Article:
Truth behind touchscreen laptops

The truth behind touchscreen laptops

Glassen Technologies Helpdesk Tech Tips

Beware of touch-enabled laptops

With the popularity & use of touchscreen smartphones rising to the point of “commonality” it’s easy to think a touchscreen laptop would be a great idea. Now when say touchscreen laptop, we’re not referring to hybrid-convertibles or tablets, we’re talking about a common laptop form factor laptop with a touch-enabled screen. We’ve reluctantly sold a few of these machines to our clients whom all had the best of intentions, when we followed-up with them a few weeks later – all of them reported that they did not use the touchscreen at all, or very little.

 

Usually More Expensive

Business laptops with a touch-enabled screen are typically $50-$200 more expensive. In addition to the additional sticker price, they are less popular and often require special ordering which increases the delivery lead-time. Many business laptop models don’t even offer touch-enabled screens, further decreasing your options.

 

Impacts Battery Life

The always-on touch digitizer draws a significant amount of power. Independent tests have found a battery life delta of 15 to 25 percent. (Source)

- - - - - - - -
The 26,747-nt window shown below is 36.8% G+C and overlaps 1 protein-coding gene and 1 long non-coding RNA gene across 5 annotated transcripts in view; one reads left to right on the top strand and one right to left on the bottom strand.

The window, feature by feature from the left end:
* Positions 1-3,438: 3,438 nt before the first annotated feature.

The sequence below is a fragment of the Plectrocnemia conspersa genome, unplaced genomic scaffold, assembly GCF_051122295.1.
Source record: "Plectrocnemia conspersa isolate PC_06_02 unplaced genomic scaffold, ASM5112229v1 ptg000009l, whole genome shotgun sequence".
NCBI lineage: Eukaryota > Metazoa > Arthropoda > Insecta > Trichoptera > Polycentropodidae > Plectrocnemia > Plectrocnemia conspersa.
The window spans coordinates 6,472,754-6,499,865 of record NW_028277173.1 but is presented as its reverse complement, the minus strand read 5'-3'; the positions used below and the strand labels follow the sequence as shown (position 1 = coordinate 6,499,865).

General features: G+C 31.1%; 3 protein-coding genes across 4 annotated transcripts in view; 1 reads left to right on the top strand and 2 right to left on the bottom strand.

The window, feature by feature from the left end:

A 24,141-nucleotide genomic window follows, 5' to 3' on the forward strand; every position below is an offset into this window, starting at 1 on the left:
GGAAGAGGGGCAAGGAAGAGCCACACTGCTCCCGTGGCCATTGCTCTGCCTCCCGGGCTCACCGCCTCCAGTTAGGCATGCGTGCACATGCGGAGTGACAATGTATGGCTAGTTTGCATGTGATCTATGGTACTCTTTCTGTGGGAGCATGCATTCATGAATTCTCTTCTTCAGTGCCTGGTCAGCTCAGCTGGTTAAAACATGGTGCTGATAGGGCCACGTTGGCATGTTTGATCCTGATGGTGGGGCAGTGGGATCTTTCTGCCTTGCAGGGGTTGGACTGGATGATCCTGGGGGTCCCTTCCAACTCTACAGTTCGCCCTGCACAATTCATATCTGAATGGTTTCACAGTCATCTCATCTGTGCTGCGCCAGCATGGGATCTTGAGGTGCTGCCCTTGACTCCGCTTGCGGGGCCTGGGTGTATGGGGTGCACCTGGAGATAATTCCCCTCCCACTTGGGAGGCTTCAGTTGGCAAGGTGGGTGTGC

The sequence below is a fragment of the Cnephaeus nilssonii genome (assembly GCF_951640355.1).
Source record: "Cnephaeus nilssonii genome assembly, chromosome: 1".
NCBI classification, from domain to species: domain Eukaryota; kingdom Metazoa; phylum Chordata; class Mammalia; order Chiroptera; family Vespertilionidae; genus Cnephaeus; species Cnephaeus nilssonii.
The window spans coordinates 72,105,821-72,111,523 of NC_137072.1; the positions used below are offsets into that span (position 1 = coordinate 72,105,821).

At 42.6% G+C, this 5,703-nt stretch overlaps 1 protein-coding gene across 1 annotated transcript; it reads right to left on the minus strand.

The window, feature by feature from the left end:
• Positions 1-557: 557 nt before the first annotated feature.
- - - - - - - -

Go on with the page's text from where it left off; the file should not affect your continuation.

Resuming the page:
Uncomfortable

Touching the screen of a tablet or phone is comfortable, because you’re able to hold the device at a comfortable angle. Touch-enabled laptops require a user to reach across the keyboard, which is extremely uncomfortable even with a stylus. The convertible or “hybrid” laptops are more portable and have the ability to fold flat just like a tablet, thus giving you a more comfortable experience.

 

Thicker & Heavier

A touch-enabled screen must be made thicker to accommodate the touch digitizer. This adds both a bit of bulk and weight to the machine.

 

Sunlight & Viewing Angles

Lenovo’s Yoga hybrid convertible shown

Most touchscreens are made of a glossy material. This glossy material makes it extremely difficult to view the screen while outdoors. This type of screen also shows reflections, which limits viewing angles.

 

Lack of Software & Applications

Using programs like Microsoft Office is getting better as they improve their touch functionality, especially Microsoft OneNote (Read More about OneNote) – However, most applications are not “touch-friendly”. Applications that are not designed to be used with a touch interface can be extremely tedious and frustrating to use.

 

Conclusion

In our opinion, touch-enabled laptops are a gimmicky fad that’s quickly dying off, much like the “3D TVs” did. That’s not to say tablets aren’t great, we love tablets & the “hybrid” convertibles such as the Microsoft’s SurfaceBook or Lenovo’s YogaBook. However, if you’d like touch functionality, go with a tablet or a convertible & avoid the touch-enabled laptops.